For the last six years, since the shocking child sexual exploitation (CSE) scandals across Britain broke, it feels as though CSE has been top of most local authorities’ priority lists when it comes to safeguarding vulnerable children. This has enabled a light to be shone on a previously hidden form of child abuse.

However, professionals working to protect children have started to uncover further ways in which children and young people are being exploited. This time it takes the form of running drugs, more commonly known as ‘county lines’ or ‘going country’.

County lines follow a fairly sophisticated business model, whereby young people in urban, inner-city areas where drug dealing is saturated are being exploited to run drugs out into the counties for distribution, where they can target a new location and bring in new business. And it is good business. The police are currently aware of 2,000 county lines across the UK, which is no doubt an underestimation.




Children as young as 12 are being targeted at shopping centres, fast-food outlets, youth groups and other places where young people congregate. They are enticed with promises of large sums of money, sometimes up to £500, which for young people living in poverty is often too good to turn down.

One of the most common techniques used by these exploitative groups is to manipulate the young person to agree to transport drugs – usually class A – to a particular location. On arrival, this young person is mugged and the drugs are stolen. Unbeknown to the young person, the mugging was staged by the adults exploiting them. As a result, the young person is now in debt, and they receive threats of violence against themselves or their families if they do not pay back this debt, which increases as each day passes. This ‘debt bondage’ is one the main reasons we see young people entangled in this criminal activity for so long.

The most common way for this never-ending debt to be repaid is through ‘working in a cuckooed property’ in the county area: packing the drugs and facilitating their sale. A cuckooed property is one that has usually been ‘obtained’ from a vulnerable adult with difficulties around drug and alcohol misuse or mental health struggles. Conditions in these locations can be very poor. Young people have returned with bedbug bites, poor hygiene, exhaustion and hunger from being made to work endless hours with threats of violence if they do not comply.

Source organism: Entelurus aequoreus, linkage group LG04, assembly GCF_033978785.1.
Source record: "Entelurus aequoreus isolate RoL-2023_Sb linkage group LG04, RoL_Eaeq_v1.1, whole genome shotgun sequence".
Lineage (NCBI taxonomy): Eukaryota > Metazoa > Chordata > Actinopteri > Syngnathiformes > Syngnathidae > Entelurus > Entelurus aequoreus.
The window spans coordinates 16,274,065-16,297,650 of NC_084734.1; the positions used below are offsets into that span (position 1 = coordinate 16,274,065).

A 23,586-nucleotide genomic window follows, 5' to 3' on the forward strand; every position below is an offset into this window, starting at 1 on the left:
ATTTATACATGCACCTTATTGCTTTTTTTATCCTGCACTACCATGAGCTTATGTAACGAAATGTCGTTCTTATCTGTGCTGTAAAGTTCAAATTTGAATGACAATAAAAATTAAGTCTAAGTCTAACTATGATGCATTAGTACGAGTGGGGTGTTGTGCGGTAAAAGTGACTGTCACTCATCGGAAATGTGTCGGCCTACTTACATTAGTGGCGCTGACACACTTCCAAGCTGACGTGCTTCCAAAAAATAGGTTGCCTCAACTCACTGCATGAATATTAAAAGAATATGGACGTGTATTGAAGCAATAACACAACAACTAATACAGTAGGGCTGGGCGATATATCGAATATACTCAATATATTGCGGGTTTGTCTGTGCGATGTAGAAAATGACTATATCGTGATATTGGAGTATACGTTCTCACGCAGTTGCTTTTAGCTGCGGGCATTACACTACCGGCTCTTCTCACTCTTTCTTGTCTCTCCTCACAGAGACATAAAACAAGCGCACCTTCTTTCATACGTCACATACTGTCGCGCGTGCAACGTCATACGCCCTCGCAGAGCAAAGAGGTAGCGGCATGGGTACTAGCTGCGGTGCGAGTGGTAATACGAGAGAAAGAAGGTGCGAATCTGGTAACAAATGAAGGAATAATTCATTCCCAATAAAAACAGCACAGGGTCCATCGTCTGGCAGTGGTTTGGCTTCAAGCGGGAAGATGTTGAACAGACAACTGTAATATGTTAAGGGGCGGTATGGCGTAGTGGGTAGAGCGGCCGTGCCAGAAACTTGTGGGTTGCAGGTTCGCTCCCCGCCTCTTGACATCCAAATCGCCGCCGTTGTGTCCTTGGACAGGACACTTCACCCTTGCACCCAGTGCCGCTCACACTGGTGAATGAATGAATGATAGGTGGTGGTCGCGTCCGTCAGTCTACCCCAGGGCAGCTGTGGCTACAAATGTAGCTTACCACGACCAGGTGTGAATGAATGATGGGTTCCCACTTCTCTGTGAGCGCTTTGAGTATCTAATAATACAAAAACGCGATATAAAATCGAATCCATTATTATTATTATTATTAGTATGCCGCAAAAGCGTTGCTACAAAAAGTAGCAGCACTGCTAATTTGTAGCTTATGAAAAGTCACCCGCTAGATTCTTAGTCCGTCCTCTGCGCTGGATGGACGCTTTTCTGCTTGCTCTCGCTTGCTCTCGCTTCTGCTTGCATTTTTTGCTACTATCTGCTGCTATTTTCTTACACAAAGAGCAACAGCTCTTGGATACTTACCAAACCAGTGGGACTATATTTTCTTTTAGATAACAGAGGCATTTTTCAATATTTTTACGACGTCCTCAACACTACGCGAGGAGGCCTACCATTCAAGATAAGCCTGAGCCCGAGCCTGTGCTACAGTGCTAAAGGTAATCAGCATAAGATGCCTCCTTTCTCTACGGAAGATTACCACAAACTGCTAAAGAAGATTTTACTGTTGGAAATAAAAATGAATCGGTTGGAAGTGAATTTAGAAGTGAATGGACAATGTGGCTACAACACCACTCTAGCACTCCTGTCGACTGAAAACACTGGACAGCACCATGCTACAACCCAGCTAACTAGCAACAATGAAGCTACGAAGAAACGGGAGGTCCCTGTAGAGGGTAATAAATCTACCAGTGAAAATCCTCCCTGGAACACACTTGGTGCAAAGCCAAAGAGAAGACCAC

The time these young people spend running county lines can vary. Local authorities see young people go missing for weeks on end without a trace, despite efforts made by police and wider agencies. Exploiters are becoming more savy and now tend to send young people to closer locations for just 24 hours in order to reduce the chances of their parents or carers reporting them missing to the authorities. Even when young people are reported missing the police and other agencies are faced with significant challenges in locating them as mobile phones are turned off, Oyster cards are not used for travel, and the young person has limited or no contact with their family members. They become invisible.

The next time families and professionals make contact with these young people they have either returned from a period of being missing, and are refusing to say anything about where they have been, or they have been arrested for possession with intent to supply drugs in an unknown location far from home.

The challenge faced at this stage is that this young person is often criminalised. Extensive work is being carried out by the National Referral Mechanism (NRM) to identify such young people as having been trafficked But gathering evidence is complex and frustrating, as professionals are often faced with a wall of silence from the young person and their peers.

Children as young as 12 are being targeted at shopping centres, fast-food outlets, youth groups and other places where young people congregate


Similarly to CSE, the ways in which criminal exploitation is being addressed is twofold. Most importantly, police and agencies are working to identify the perpetrators and disrupt the exploitative activity. However, this is not easy. They have limited information to hand and must work hard to engage with vulnerable, impressionable young people, who understandably believe any threats being made against them will be carried out, and often maintain hope that they will eventually be paid for their efforts.

Alongside this work, children’s services and wider agencies, including many within the charity sector, are working to engage young people in more positive alternative activities, educating them on the risks they may be exposed to, dispelling myths and working to become trusted adults they can confide in and feel supported by.

Increasing the protective factors around children, both within the family and community, helps to reduce risks. The risks young people are exposed to are becoming more complex and we have to adapt to these changes if we want to make our children safer. As those working alongside children, young people and families, we can offer support in this area.

Some potential signs that a young person might be at risk:

  • Long periods of being missing from home without contacting family or friends
  • Discussing ‘going country’, ‘conch’, ‘trapping’ or ‘traphouse’
  • Travelling alone to faraway places where they have no links
  • Having a bag they are very secretive about and will not leave unattended
  • Suddenly having lots of money or items such as trainers, jackets or a new phone
  • Receiving more calls or texts than usual without divulging who they are from
  • Carrying drugs and / or a knife
  • Unexplained injuries or signs of neglect after a period of being missing
  • Seeming scared
  • Being approached by or associating with older controlling Individuals

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